Saturday, March 19, 2011

Suzuki's misguided war on fish farms

The West coast of Canada like the East coast, is dotted with fishing outports that provide Canadian and world markets with seafood. Despite strict government regulation and oversight by the Department of Fisheries and Oceans (DFO) Canada, the entire Northern Cod fishing industry collapsed in 1992, creating unemployment and more economic hardship in the Canadian Maritimes (see graph).

The collapse of an entire population because of overfishing or overhunting is not new or unusual. The Plains First Nations culture that depended on the North American Bison was destroyed when overhunting decimated Bison populations in the mid-to-late 1800's. Many readers might think that this collapse was because of lack of regulation by government in the territories where the bison herds roamed. But you should ask yourself what might have happened if those bison herds were owned by ranchers? The bison story is more complex than that; as one libertarian blogger suggests in this, his first "Avatar post". Today, surviving bison herds are protected or managed and cultivated in farms.  My point is, that a food source fit for human consumption is often best managed if it was cultivated, and owned by a farmer.
Fish farming, the most common form of aquaculture, eliminates many of the risks posed by commercial fishing, namely overfishing, as in the cod example above, the risks to the fishermen themselves, and catching and killing the wrong fish, called by-catch. You would think environmentalists like David Suzuki would support fish farming, and you would be wrong. Over the years through petitions and other forms of activism the Suzuki Foundation has attempted to undermine this industry on the basis of flawed scientific evidence and fraud.
An excellent article in the Financial Post by Vivian Krause called Suzuki's fish story, is an attempt to set the record straight. The article points out that a scientific study in a prestigious journal in 2004 triggered a world-wide scare about toxic (cancer-causing) contaminants (PCBs) in farmed salmon. The study suggested that farmed Atlantic salmon had almost 8 times more PCB's than did wild Pacific salmon, the difference was between 0.0366 ppm and 0.0048 ppm. While that is an 8 times difference, the acceptable range is around 2 ppm, or 55 times more, well within acceptable limits for consumption. When the American Association for the Advancement of Science (AAAS) reported to the media that farmed salmon was 8 times more toxic than wild salmon and a co-author of the "study told the media that 'women should avoid eating farmed salmon at all, from the day they are born through menopause,' and that 'one should avoid farmed salmon like the plague. Our results indicate elevated cancer risk from one meal (of farmed salmon) or even less per month'." Well, that was a bad day for farmed salmon.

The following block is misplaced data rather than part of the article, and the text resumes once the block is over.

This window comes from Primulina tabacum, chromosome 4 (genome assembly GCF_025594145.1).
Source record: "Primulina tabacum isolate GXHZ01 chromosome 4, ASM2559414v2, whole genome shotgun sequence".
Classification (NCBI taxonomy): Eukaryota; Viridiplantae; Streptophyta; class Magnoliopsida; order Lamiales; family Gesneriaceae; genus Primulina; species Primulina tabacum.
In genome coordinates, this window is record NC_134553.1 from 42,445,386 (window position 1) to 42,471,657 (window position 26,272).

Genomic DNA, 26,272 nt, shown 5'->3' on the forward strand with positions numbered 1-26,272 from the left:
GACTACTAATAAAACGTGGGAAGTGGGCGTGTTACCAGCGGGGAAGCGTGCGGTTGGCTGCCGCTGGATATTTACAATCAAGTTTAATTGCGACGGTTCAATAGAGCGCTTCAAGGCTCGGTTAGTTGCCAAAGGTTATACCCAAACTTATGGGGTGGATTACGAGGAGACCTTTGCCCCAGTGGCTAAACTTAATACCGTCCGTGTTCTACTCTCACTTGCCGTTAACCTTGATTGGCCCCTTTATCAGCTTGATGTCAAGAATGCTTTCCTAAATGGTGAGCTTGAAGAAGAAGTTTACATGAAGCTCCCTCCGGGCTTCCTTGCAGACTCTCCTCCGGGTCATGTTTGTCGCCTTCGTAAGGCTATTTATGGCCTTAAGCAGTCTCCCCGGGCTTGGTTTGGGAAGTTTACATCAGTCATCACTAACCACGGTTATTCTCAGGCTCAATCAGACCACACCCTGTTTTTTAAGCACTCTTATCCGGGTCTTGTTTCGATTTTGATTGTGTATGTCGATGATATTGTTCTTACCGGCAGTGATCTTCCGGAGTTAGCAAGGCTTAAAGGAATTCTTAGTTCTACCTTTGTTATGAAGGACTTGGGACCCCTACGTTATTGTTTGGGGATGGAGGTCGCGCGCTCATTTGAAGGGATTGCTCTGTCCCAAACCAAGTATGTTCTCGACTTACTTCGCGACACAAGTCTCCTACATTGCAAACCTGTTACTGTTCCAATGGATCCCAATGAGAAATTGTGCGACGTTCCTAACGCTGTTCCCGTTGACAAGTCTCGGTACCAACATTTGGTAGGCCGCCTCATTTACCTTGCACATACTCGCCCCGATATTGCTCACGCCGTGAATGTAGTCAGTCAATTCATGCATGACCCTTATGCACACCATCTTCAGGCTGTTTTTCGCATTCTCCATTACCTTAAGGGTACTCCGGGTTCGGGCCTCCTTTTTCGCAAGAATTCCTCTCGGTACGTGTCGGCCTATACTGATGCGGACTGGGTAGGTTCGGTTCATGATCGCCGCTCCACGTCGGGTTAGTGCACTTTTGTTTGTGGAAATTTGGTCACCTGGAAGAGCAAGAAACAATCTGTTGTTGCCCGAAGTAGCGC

It turns out that the fears were all groundless and misleading, but much worse the entire story which involves influential people within the AAAS and the prestigious journal Science and their use of those outlets "to sway market share towards wild fish and away from the competition: imported, farmed fish." Millions of dollars were involved and the Suzuki Foundation is at the centre helping promulgate the lie and receiving funds while doing it. (read Ms. Krause' article)
Ms. Krause points out that this misinformation put out by the Suzuki Foundation may be negatively impacting newborns of "educated" mothers in the Vancouver area, who are not giving their fetuses sufficient omega-3 fatty acids because "Canada's most trusted environmentalist has been giving pregnant women faulty advice to avoid farmed salmon." 
Maybe Suzuki is getting the message, "....the Packard foundation paid the David Suzuki Foundation US$762,600 for Pacific Salmon Forests, a project that produced a brochure titled, Why You Shouldn't Eat Farmed Salmon." I did an online search for this brochure which I located in several libraries on the BC coast and this is what came up: "Not Found" (see below)
Again, if you are at all interested in David Suzuki and his work, you owe it to yourself to read Ms. Krause' article. Suzuki can and has made mistakes, are there others? I think so, just before I close let me point you to an interesting event that happened last fall in BC.
Much credence was given to Suzuki's war on farmed salmon because wild salmon harvests were falling along the West coast each year. Somehow this was blamed on farming (although I would have thought that to be counterintuitive), disease caused by farming, and global warming. Low and behold huge numbers of salmon returned in 2010. Why? That is not yet understood, but it's interesting.
For those interested in fish farming, here is a quick look.


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